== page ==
No?

What's the difference?

One difference is that poop residue on your face would be very near your nose and mouth, whereas your bunghole is at least a couple of feet away (and around the corner).

kushiel
02-12-2004, 08:30 PM
Maybe I'm just gibbled, but I'm right-handed and wipe with the same hand. I've never heard of this seemingly universal 'right-handed people wipe with the left hand' rule. Then again, I don't exactly talk about it with most people.

Baldwin
02-12-2004, 09:38 PM
I just use the three seashells.

Madness2MyMethod
02-12-2004, 11:09 PM
I just use the three seashells.

"hahah he doesn't know how to use the three seashells!!" - taken from Demolition Man :)

galt
02-12-2004, 11:59 PM
I'm still a little confused about the actual mechanics of washing yourself off with water. If I were to attempt that, the, uh, soiled water and various soily bits would just run down my legs and get all over my pants. Are you expected to completely remove your pants?

Before I go to bed, I'm gonna try going into the bathroom and splashing water all over my ass to see if I can do it without it getting all over my pants.

Brutus
02-13-2004, 02:02 AM
Poop was never meant to be touched by mortal hands.

Toilet paper: Good. Readily available in parts of the world that I will frequent, and keeps my hands from smelling any worse than they do.

Bidet: Better, used in conjunction with the TP method as a sort of 'final cleaning'.

Using your hand: No. Especially not after Taco night. Not even your left hand. Not even your neighbors left hand.

Glory
02-13-2004, 02:39 AM
As it is there are strict taboos regarding the cleanliness of food. Indians never share food. To touch food that has been on someone else's plate is considered extremely disgusting.

That's interesting. I've been to New Delhi twice and on my last visit I spent 4 weeks. I was training some call center reps and we ate together everyday in the company cantine. A lot of the female agents would order one large plate and share it between two individuals. All of the students were very curious about how I liked Indian food and often bites off food off their plates or out of the little metal tins they brought from home (delicious lunches prepared by their moms!).

I found dining experience to be extremely communal. I'm a right hander and no one seemed to mind which hand I ate with. I didn't feel like faking it with my left hand. Since I am right handed, I use the right hand in the bathroom and I felt it would be disingenious to act like I was using the correct hand for the correct task while carrying on like normal in the bathroom.

Thaumaturge
02-13-2004, 02:46 AM
From my experience in visiting restrooms in the middle east, spraying your arse with water is a hidious and thoroughly disgusting practice. A few times I have opened a stall door only to be greeted by the sight of excrement sprayed everywhere- on the walls, floor, and of course all over the toilet. I don't even want to imagine how that happened, but I know that you can't accidentally do that with toilet paper. ( Nor have I ever seen some thing so hideous in the countries that use TP anyway).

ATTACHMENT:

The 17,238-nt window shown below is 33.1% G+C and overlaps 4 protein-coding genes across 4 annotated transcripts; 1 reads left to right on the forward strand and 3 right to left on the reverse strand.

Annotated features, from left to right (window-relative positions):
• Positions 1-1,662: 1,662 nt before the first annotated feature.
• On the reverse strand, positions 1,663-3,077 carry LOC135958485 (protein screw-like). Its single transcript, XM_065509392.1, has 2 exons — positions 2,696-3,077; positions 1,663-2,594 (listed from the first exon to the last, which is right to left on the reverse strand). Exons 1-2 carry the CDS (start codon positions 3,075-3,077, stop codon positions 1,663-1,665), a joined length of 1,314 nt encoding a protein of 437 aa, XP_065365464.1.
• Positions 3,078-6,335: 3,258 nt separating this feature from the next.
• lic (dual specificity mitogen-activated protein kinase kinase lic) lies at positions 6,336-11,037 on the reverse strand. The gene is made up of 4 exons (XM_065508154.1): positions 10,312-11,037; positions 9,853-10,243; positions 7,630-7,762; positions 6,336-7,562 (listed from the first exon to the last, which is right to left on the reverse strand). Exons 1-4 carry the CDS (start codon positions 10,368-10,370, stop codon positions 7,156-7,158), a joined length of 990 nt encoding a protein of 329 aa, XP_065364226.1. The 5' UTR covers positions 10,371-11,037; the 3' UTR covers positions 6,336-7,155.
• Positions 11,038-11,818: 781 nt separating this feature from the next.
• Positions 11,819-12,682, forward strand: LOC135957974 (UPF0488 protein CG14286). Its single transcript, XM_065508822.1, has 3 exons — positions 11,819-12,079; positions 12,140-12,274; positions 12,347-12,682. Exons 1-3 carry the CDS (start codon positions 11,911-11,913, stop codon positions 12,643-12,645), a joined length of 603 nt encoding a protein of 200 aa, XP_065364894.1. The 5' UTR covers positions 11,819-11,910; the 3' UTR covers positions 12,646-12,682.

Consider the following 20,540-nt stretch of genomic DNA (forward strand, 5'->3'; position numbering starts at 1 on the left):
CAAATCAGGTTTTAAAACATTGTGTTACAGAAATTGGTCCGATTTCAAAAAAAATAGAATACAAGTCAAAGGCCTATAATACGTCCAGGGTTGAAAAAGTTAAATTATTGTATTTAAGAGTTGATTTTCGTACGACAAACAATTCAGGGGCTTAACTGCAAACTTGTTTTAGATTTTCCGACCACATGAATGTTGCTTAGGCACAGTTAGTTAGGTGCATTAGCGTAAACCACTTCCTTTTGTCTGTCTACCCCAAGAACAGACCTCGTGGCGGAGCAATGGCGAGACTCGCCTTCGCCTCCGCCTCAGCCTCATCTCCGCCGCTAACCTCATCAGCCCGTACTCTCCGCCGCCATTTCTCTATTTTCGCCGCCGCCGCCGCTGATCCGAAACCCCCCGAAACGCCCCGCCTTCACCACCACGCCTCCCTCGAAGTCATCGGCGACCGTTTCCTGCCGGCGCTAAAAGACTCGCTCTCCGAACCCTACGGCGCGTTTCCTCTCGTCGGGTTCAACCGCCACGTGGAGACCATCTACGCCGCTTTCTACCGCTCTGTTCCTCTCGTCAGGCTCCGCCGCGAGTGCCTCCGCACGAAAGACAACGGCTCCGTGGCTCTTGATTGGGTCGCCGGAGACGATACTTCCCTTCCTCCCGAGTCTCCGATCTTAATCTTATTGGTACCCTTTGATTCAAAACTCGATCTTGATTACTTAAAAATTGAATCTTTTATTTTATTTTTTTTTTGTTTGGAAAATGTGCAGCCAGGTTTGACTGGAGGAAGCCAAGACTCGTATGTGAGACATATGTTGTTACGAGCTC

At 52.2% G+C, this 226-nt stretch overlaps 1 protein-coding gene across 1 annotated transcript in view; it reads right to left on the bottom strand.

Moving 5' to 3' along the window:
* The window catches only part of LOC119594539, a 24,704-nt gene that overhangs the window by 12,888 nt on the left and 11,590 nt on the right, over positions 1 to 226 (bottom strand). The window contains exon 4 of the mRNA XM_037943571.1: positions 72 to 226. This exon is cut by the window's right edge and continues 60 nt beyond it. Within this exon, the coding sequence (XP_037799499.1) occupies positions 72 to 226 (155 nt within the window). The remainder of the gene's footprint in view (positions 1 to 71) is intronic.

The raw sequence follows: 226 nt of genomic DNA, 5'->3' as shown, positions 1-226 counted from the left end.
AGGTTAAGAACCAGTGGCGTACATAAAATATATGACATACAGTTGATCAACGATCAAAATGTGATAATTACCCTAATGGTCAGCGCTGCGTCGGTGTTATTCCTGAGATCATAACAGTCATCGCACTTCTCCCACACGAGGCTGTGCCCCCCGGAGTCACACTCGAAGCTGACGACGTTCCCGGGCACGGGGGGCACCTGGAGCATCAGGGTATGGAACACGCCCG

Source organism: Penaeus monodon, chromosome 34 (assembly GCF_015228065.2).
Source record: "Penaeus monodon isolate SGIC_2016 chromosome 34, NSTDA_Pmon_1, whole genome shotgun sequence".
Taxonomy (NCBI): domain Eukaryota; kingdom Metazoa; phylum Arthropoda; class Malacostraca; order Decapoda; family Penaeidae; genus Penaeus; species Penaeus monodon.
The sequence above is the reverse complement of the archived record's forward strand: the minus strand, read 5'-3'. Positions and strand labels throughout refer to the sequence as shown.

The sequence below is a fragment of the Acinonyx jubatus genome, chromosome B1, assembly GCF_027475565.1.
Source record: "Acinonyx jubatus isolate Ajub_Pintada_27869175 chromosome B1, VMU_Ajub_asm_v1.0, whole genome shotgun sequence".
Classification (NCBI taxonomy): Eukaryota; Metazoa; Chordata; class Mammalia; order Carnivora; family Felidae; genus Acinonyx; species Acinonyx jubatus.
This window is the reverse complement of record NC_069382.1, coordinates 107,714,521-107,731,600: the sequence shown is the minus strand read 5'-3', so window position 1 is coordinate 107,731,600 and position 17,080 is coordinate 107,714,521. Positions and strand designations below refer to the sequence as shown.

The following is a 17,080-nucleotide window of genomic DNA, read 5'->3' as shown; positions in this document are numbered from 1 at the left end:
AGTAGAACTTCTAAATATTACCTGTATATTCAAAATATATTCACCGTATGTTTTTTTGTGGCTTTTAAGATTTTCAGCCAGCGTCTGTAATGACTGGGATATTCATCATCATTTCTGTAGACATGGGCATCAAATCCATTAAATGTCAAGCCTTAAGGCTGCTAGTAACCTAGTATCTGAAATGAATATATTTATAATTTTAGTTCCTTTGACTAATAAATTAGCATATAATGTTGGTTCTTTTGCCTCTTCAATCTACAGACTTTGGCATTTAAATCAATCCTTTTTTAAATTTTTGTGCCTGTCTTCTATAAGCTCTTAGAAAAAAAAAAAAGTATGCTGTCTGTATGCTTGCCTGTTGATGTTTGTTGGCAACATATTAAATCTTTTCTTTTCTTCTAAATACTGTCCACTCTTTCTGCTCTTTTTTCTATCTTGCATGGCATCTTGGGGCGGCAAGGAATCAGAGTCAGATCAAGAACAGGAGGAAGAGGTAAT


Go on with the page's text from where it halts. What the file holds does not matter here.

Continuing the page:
Another point, not only do these people wash their arses with their left hands, they wash other things as well. One time I was sitting in a chow hall in Kuwait watching the kitchen guy cleaning the refridgerator with his hand and a spray bottle. His left hand! I suddenly remembered the practice in that part of the world of personal hygeine and lost my appetite. :eek: I highly doubt he thoroughly washes his hands perfectly every single time.

We need a 'going to hurl' emote.

Brown Jenkin
02-13-2004, 02:55 AM
Four years in Indonesia and two in Vietnam and this whitey never even dreamed of using the hand. jjimm, I admire you and all farang/bule/honkeys who can bring themselves to go down that path.

I did like the hose & nozzle, though. Bung-blasters, we called them.

jjimm
02-13-2004, 06:09 AM
I'm a right hander and no one seemed to mind which hand I ate with. Perhaps an Indian doper could confirm this, but from my experience of being in India, I'd say their true reaction if you used your left hand, would be "shock and disgust but too polite to say anything".

noname
02-13-2004, 12:47 PM
Before soap came along, diseases like hepatitis (and worse) were pandemic, killing untold millions....Their transmission is certainly aided in the absence of thorough hand washing.


Have a look at the q i answered. The washing in q was about butts, not hands.


I might add: Even with soap, I doubt the vast majority of Asian hand wipers regularly (and vigorously) wash their hands for the required 30-60 seconds, thus negating any theoretical advantage of this technique.

In fact, our washing rituals last about a minute or more. And that involves vigourously scrubbing your hands (both) thoroughly, every inch of it. I have been doing it since childhood, but I never had hepatitis or any other disease.


Perhaps an Indian doper could confirm this, but from my experience of being in India, I'd say their true reaction if you used your left hand, would be "shock and disgust but too polite to say anything".
I am a left handed Indian, and the reactions that i get are usually amusement(from the urban people) and shock (from rural folks). Nobody is disgusted anymore.